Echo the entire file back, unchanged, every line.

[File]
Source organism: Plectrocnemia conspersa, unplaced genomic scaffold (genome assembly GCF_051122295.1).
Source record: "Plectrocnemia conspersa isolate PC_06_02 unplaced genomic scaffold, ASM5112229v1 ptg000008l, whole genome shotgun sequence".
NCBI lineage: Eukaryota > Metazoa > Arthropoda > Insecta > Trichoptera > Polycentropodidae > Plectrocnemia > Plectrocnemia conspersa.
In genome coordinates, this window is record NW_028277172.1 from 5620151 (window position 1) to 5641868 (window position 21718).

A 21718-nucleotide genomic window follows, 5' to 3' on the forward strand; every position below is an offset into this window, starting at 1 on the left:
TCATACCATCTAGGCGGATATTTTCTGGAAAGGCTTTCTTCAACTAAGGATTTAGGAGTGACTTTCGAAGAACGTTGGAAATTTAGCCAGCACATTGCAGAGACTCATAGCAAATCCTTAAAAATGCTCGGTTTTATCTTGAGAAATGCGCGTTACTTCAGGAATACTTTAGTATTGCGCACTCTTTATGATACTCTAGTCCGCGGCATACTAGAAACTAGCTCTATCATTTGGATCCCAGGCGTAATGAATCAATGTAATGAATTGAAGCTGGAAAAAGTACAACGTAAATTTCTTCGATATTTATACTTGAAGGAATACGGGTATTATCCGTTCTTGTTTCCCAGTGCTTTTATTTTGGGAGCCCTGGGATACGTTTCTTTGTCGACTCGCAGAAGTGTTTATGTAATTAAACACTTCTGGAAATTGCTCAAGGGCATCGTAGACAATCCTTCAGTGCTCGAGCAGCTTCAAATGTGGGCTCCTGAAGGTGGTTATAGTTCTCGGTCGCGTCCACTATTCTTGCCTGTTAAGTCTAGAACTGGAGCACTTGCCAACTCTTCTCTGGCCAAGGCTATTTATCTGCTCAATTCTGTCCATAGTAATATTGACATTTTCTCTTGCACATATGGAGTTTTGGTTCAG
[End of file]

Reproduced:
Source organism: Plectrocnemia conspersa, unplaced genomic scaffold (genome assembly GCF_051122295.1).
Source record: "Plectrocnemia conspersa isolate PC_06_02 unplaced genomic scaffold, ASM5112229v1 ptg000008l, whole genome shotgun sequence".
NCBI lineage: Eukaryota > Metazoa > Arthropoda > Insecta > Trichoptera > Polycentropodidae > Plectrocnemia > Plectrocnemia conspersa.
In genome coordinates, this window is record NW_028277172.1 from 5620151 (window position 1) to 5641868 (window position 21718).

A 21718-nucleotide genomic window follows, 5' to 3' on the forward strand; every position below is an offset into this window, starting at 1 on the left:
TCATACCATCTAGGCGGATATTTTCTGGAAAGGCTTTCTTCAACTAAGGATTTAGGAGTGACTTTCGAAGAACGTTGGAAATTTAGCCAGCACATTGCAGAGACTCATAGCAAATCCTTAAAAATGCTCGGTTTTATCTTGAGAAATGCGCGTTACTTCAGGAATACTTTAGTATTGCGCACTCTTTATGATACTCTAGTCCGCGGCATACTAGAAACTAGCTCTATCATTTGGATCCCAGGCGTAATGAATCAATGTAATGAATTGAAGCTGGAAAAAGTACAACGTAAATTTCTTCGATATTTATACTTGAAGGAATACGGGTATTATCCGTTCTTGTTTCCCAGTGCTTTTATTTTGGGAGCCCTGGGATACGTTTCTTTGTCGACTCGCAGAAGTGTTTATGTAATTAAACACTTCTGGAAATTGCTCAAGGGCATCGTAGACAATCCTTCAGTGCTCGAGCAGCTTCAAATGTGGGCTCCTGAAGGTGGTTATAGTTCTCGGTCGCGTCCACTATTCTTGCCTGTTAAGTCTAGAACTGGAGCACTTGCCAACTCTTCTCTGGCCAAGGCTATTTATCTGCTCAATTCTGTCCATAGTAATATTGACATTTTCTCTTGCACATATGGAGTTTTGGTTCAG